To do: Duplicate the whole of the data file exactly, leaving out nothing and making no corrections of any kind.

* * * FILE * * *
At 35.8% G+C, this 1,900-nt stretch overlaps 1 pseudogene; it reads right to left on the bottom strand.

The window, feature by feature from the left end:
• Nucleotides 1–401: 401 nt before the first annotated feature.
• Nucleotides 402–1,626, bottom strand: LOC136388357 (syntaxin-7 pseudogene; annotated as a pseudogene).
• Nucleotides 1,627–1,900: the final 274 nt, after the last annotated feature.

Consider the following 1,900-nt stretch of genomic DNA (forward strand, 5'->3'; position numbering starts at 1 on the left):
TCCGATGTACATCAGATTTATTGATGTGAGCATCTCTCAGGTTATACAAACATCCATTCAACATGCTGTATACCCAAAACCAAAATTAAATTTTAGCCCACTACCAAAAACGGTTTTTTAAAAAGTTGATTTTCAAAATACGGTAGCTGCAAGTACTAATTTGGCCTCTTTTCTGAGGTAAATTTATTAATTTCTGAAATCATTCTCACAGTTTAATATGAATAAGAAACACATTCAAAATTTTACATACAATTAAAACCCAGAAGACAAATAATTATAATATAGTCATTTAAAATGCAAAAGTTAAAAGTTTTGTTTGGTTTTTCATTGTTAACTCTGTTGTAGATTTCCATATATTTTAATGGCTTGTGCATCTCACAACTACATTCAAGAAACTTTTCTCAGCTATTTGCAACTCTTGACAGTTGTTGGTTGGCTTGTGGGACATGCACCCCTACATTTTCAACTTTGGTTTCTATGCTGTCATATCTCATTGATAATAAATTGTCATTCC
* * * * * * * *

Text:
At 35.8% G+C, this 1,900-nt stretch overlaps 1 pseudogene; it reads right to left on the bottom strand.

The window, feature by feature from the left end:
• Nucleotides 1–401: 401 nt before the first annotated feature.
• Nucleotides 402–1,626, bottom strand: LOC136388357 (syntaxin-7 pseudogene; annotated as a pseudogene).
• Nucleotides 1,627–1,900: the final 274 nt, after the last annotated feature.

Consider the following 1,900-nt stretch of genomic DNA (forward strand, 5'->3'; position numbering starts at 1 on the left):
TCCGATGTACATCAGATTTATTGATGTGAGCATCTCTCAGGTTATACAAACATCCATTCAACATGCTGTATACCCAAAACCAAAATTAAATTTTAGCCCACTACCAAAAACGGTTTTTTAAAAAGTTGATTTTCAAAATACGGTAGCTGCAAGTACTAATTTGGCCTCTTTTCTGAGGTAAATTTATTAATTTCTGAAATCATTCTCACAGTTTAATATGAATAAGAAACACATTCAAAATTTTACATACAATTAAAACCCAGAAGACAAATAATTATAATATAGTCATTTAAAATGCAAAAGTTAAAAGTTTTGTTTGGTTTTTCATTGTTAACTCTGTTGTAGATTTCCATATATTTTAATGGCTTGTGCATCTCACAACTACATTCAAGAAACTTTTCTCAGCTATTTGCAACTCTTGACAGTTGTTGGTTGGCTTGTGGGACATGCACCCCTACATTTTCAACTTTGGTTTCTATGCTGTCATATCTCATTGATAATAAATTGTCATTCC